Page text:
Nobody has EVER done more for the flora of the Western Himalaya.  I am the leading authority on the study, cultivation and conservation of Himalayan flora (and MODEST too - please note this is an example of ENGLISH humour) - as a result of "utilization of genetic resources" of this region.

I HAVE already PUT BACK  a lot(starting long before NAGOYA, CITIES or the CONVENTION on BIOLOGICAL DIVERSITY existed) and still COULD, IF certain governments wished it, do MUCH, more.  It is my intention to continue contributing through various projects, such as my DIGITAL REFERENCE/PLANT IDENTIFICATION GUIDE TO THE FLORA OF THE WESTERN HIMALAYA.  THIS IS VITAL, AFTER ALL, AS I HAVE TRIED TO EXPLAIN, IT IS IMPOSSIBLE TO PROTECT/CONSERVE BOTANICAL DIVERSITY UNLESS INDIVIDUAL SPECIES ARE CORRECTLY IDENTIFIED FIRST AND THEIR ABUNDANCE OR RARITY RELIABLY ASSERTAINED. THIS IS NOT HAPPENING.

I boldly ASSERT that what I, in splendid isolation, without the resources of GOVERNMENTS, am doing more good towards PROTECTING the flora of the Himalaya than NAGOYA ever will!!

How about some support and encouragement from the media, international conservation bodies and governments?  It would cost them very little - much less than they WASTE each year as it is!

It is the PEOPLES of the Himalaya that matter the most and the FUTURE of children - not the remaining years Chris Chadwell and those in positions of power to influence what happens to the environment of the Himalaya - Chris is it seems, powerless to influence events.  Who would you trust?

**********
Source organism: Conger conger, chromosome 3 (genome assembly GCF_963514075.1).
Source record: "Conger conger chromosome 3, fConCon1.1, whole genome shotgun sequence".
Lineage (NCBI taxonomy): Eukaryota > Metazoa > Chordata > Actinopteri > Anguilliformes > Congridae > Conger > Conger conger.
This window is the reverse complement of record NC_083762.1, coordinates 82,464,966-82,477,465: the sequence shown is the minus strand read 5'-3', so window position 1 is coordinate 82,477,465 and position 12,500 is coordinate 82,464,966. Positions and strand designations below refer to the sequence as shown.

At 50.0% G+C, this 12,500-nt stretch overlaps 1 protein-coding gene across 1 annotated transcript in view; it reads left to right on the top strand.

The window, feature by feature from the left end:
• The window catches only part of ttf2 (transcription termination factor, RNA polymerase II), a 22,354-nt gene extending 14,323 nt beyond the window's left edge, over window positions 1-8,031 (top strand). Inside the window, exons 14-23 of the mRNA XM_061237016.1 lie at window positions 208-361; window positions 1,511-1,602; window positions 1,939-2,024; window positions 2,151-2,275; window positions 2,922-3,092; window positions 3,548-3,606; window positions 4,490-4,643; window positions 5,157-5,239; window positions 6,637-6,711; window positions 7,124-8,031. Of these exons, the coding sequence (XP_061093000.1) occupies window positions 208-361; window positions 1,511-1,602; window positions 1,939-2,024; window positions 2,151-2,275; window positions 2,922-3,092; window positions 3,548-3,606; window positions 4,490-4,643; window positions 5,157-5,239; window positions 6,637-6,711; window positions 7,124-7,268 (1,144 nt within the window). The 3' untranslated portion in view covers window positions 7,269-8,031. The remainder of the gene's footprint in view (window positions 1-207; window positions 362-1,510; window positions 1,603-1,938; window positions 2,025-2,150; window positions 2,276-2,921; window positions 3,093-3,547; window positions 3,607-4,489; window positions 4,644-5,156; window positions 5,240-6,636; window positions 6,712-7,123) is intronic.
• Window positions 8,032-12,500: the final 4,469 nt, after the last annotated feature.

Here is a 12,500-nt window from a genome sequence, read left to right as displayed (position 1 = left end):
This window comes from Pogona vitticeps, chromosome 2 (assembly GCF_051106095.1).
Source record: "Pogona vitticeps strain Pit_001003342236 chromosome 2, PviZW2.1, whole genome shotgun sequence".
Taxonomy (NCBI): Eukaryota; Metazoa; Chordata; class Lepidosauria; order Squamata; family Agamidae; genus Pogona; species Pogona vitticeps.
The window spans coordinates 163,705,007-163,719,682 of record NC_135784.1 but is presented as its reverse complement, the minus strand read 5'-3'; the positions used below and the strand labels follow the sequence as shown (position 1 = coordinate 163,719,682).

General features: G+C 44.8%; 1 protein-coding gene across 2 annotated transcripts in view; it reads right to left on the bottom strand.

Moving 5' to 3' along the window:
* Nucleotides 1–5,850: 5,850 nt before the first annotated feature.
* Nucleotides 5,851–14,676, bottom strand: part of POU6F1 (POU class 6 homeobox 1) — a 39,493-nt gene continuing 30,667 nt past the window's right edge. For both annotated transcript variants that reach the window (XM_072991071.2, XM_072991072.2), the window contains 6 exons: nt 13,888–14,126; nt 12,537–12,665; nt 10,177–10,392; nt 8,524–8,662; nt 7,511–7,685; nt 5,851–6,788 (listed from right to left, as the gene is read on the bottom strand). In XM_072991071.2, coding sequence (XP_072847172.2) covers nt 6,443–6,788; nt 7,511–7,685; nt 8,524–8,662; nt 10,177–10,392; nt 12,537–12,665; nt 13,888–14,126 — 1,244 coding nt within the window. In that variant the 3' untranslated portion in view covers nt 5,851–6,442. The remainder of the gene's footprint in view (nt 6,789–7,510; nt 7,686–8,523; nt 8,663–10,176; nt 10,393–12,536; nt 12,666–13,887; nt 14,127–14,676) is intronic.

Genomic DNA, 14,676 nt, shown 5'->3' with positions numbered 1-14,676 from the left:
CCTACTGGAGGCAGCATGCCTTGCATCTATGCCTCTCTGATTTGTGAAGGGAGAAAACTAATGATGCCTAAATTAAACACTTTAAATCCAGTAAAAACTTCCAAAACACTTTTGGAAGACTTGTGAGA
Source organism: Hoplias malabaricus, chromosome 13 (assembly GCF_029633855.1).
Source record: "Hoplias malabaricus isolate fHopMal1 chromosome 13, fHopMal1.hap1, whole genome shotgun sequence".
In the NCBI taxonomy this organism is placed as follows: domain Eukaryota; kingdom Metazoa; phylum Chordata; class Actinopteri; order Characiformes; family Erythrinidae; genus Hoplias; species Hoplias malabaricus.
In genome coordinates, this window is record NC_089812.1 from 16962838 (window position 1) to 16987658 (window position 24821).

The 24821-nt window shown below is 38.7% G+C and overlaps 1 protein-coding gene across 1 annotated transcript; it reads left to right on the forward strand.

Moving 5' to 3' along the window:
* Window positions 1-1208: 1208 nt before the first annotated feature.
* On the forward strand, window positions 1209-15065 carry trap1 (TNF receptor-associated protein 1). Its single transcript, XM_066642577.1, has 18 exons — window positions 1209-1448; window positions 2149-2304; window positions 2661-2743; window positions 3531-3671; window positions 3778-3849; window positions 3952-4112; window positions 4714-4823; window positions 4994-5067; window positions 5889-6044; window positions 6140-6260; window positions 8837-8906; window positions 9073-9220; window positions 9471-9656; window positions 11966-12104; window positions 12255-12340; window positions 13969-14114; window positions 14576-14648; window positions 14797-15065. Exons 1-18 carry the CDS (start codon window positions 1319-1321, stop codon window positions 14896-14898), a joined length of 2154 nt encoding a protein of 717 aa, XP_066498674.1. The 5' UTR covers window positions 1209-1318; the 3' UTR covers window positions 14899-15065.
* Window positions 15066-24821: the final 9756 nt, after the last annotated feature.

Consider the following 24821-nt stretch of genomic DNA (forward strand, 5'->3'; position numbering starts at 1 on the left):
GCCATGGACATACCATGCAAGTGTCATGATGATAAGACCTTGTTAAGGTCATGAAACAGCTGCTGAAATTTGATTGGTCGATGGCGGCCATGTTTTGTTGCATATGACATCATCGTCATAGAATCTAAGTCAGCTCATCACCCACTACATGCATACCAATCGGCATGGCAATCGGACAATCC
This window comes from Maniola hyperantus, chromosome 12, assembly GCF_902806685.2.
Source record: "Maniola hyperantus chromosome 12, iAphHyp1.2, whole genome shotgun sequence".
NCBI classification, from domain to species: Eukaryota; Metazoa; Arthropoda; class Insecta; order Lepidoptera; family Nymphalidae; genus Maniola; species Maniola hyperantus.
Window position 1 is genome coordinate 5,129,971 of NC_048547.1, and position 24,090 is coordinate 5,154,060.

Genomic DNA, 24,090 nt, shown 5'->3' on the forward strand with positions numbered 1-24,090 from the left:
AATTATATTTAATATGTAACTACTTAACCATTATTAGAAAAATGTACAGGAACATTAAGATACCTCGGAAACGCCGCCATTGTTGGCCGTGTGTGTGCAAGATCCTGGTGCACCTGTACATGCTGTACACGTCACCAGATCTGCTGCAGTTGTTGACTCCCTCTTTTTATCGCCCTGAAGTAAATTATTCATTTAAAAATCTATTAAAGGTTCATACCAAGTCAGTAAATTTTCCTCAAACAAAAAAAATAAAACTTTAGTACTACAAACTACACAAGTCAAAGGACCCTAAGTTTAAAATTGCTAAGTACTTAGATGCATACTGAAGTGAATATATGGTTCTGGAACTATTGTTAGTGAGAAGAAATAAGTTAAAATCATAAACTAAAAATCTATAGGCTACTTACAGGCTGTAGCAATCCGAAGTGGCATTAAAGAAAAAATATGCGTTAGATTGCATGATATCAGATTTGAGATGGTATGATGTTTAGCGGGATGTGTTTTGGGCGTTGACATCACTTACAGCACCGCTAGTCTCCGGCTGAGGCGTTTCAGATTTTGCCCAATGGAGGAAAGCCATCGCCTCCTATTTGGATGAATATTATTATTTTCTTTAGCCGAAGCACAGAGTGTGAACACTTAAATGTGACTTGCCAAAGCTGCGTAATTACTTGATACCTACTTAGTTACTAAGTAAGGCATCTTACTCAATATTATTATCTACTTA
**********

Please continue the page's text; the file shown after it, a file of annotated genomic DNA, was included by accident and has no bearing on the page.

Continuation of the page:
To repeat, I DEEPLY care about the PLANTS, ENVIRONMENT and the PEOPLES of the Himalaya.  Anyone reading this who does, should back me.  This has yet to happen amongst the "powers-that-be", indeed I am currently unfairly being "picked on".  I am struggling to make sense of this.  I appreciate the kind moral support which some individuals are providing.

If anyone doubts/questions the ACCURACY or VALIDITY of my comments/statements on this web-site, feel free to contact me- I ALWAYS have further evidence to back-up what I have to say.  Though who is interested in constructive efforts these days?  I even, rightfully, draw attention to the debt I owe to the late Prem Nath Kohli - this remarkable man deserves international recognition.  It is a reflection on our world that when a GOLD MEDAL was awarded by the ROYAL HORTICULTURAL SOCIETY for HIS efforts collecting plant material to be grown in the gardens of Buckingham Palace and Windsor Castle in the 1920s and 1930s, it was his senior forestry officer who TOOK the award and credit (this officer mostly just sat in his office).  

Lord Wigram, Private Secretary to King George V, commented, "His Highness (the Maharajah of Kashmir), must have enlisted the services of some very skilful and scientific botanist to make such a collection...."

Seems little has changed in the intervening years.  What a shame that India has NOT followed Nehru's vision, at least as far as plant conservation is concerned.  It COULD be a world-leader in this respect, at least for the Indian Himalaya, with myself, very much following in the footsteps of Prem Nath KOHLI, as adviser.  I shall not be "holding my breath" for the call.  See below: